When Joe Heller, 71, moved to Vail 12 years ago, he brought with him a long history of volunteering--and lots of time to give. The retired psychology professor had spent 30 years teaching at California State University at Sacramento, and he credits his late parents with his eagerness to give of his time. On Sept. 4, Heller and other Tucson volunteers were recognized by the Volunteer Center of Southern Arizona at its Community of Hearts Awards. Heller, awarded Citizen of the Year for his work with the Primavera Foundation, says he accepted the award on behalf of all volunteers everywhere.

Where are you from?

I was born in Brooklyn but actually never lived in New York City. I still like to call it home, even though I grew up in Northern New Jersey. ... I retired 12 years ago, and then I moved to Vail.

Why Tucson?

California just got too crazy and too crowded. When I was in a traffic jam in my favorite rural area, I said, "Something is wrong here." And even though I've always thought of myself as a city-type, I live on 1 1/3 acres in Vail. I was surprised at how much I loved it. It's beautiful.

What's your background as a volunteer?

It goes back a long time. Some of it was really a natural spinoff from my academic life. I taught a course in death and dying, and found myself working as a volunteer with a hospice as result. I taught a class on human sexuality and also on HIV/AIDS and that got me involved in the Sacramento AIDS Foundation and into volunteer work at some local hospitals. Living in the state capital, I was also involved in political activism. That was a natural.

But now you're retired. Shouldn't you be focusing on being retired?

No. After being in Vail for six months, I felt like I needed to do something useful. I had the time, and I needed to get involved. I had some experience working in the homeless community. I saw a PSA on a local news channel one night about Primavera having a meeting for volunteers the next morning. I said, "OK, this sounds interesting." And I've been working there now for 11 1/2 years.

What other kind of volunteer work have you done in Tucson?

About five years ago, I decided to branch out a little bit and became a volunteer at Wingspan, doing clerical and database work maintaining donor lists, and occasionally I'll also do some editing and copywriting. ... I've been working with the Vail School District as well. ... The district was putting together a health and human sexuality curriculum, and I joined the planning committee for that. ... About three years ago, the district received a $4 million federal grant for promoting safe schools (and) healthy students. And in September 2006, I was selected to join the (new) community action board which was formed to further the purposes of the grant and carry on its mission after the funding period ended. It's been exciting work.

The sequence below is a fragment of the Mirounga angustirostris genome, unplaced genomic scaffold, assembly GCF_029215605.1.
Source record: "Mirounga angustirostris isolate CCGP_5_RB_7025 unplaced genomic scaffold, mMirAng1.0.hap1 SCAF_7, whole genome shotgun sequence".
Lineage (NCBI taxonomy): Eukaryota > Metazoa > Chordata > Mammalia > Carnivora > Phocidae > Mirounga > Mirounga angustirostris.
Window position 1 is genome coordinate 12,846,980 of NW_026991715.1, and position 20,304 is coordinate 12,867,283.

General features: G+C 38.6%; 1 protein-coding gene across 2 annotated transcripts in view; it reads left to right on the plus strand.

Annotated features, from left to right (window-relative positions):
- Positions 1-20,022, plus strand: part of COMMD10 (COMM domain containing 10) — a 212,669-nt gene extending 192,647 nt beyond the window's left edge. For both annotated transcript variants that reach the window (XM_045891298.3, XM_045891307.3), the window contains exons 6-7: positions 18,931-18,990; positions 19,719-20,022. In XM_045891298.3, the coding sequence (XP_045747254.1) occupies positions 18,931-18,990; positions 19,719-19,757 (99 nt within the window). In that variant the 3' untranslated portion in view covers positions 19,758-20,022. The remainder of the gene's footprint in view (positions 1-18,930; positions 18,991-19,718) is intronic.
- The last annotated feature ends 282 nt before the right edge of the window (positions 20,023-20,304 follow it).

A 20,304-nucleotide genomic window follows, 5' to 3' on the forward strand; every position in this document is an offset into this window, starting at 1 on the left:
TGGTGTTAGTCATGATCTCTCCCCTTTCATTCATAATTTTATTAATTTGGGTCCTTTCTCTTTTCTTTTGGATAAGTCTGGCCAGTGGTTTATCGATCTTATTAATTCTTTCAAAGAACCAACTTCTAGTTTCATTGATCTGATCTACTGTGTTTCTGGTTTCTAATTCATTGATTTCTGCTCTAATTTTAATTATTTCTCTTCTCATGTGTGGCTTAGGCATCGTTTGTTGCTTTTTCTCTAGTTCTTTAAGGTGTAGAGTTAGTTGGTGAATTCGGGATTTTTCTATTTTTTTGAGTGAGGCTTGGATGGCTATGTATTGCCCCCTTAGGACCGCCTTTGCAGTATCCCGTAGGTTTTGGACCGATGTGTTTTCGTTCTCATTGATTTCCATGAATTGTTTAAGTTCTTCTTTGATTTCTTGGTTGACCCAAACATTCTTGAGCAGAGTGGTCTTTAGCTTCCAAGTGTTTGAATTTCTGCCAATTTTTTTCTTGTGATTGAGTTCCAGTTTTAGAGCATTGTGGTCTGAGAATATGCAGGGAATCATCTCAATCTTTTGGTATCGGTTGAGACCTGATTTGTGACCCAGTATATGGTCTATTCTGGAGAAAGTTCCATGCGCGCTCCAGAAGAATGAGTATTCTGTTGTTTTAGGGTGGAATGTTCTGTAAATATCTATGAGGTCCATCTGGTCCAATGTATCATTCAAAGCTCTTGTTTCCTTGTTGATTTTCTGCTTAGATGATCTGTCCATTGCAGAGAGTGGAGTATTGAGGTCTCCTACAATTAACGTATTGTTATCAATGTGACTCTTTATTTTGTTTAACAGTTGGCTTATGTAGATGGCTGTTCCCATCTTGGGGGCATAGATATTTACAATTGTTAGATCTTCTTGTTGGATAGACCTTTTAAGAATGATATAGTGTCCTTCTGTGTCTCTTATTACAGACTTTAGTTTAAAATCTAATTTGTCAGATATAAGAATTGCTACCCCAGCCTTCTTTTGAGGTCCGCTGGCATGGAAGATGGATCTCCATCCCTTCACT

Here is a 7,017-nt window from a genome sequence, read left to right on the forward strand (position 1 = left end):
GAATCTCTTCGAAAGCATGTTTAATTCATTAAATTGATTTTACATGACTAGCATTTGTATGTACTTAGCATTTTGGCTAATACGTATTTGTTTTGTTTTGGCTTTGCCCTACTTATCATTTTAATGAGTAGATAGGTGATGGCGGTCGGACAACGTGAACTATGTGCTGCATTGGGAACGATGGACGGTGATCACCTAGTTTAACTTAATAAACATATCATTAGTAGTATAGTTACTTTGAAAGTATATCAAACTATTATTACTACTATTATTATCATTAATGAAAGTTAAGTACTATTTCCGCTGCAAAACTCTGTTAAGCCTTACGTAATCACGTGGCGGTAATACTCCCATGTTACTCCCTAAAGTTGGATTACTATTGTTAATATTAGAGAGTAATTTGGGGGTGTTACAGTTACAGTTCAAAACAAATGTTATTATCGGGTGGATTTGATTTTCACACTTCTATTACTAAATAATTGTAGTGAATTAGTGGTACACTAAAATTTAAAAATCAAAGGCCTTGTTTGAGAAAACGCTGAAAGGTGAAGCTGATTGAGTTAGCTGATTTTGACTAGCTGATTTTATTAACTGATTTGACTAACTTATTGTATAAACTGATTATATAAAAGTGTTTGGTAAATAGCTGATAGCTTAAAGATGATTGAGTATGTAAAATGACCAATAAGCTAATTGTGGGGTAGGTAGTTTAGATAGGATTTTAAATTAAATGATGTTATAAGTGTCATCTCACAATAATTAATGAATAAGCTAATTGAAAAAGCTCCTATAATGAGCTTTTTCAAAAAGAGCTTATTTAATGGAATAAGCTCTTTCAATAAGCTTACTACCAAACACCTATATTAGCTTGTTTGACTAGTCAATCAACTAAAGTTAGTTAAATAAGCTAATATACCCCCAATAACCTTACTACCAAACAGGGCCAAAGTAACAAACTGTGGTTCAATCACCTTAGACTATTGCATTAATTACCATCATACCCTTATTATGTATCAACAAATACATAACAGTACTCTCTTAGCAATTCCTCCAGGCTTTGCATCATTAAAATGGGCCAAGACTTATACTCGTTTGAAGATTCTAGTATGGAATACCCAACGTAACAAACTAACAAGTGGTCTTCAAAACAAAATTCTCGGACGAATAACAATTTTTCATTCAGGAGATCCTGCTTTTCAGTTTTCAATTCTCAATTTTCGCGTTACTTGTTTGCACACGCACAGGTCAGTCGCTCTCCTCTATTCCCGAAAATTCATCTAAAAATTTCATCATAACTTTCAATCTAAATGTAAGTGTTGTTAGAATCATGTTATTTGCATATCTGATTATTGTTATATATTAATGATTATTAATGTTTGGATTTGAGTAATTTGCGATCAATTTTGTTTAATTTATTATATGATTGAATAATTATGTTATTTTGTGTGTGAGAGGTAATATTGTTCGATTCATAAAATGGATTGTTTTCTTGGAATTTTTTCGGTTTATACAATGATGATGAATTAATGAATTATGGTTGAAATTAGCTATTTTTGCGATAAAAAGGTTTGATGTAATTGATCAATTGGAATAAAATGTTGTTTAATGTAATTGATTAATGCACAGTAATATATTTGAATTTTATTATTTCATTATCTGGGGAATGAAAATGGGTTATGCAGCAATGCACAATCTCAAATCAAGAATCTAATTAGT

Why do you think volunteering has been important to you?

I've had the time to give, and I've had a reasonable income, which made it easy to volunteer. But I know that not everyone can volunteer. I don't criticize. Not everyone is cut out for it.

What's important to you when you choose an organization?

Their cause first, and then I look at their financial responsibility. I've seen major volunteer organizations in many places ... where there's just been too much overhead and fancy perks, and volunteer work gets lost.

What's it like being chosen Citizen of the Year?

I was totally and absolutely flabbergasted. When I found out, I was just sitting at this desk/service counter doing mail at Primavera, and then all of a sudden, this huge group of people, many I didn't even know, surrounded me to tell me the news. I did not know I was nominated, and they kept it a secret for 10 days before they told me I was selected. ... I got a plaque, and Primavera received $1,000.

What advice can you give to us regular Joes?

Well, look at your life, and see how you might be useful to others. You don't have to make a major commitment. An hour a week can make a big difference in someone's life. ... I remember a friend, living in a major apartment complex in Northern California, knew about a resident who was elderly and just needed occasional help. He went knocking door to door, and most of the people he talked with volunteered to help her. ... (When she died), people said, "How can we continue to do more?" They understood.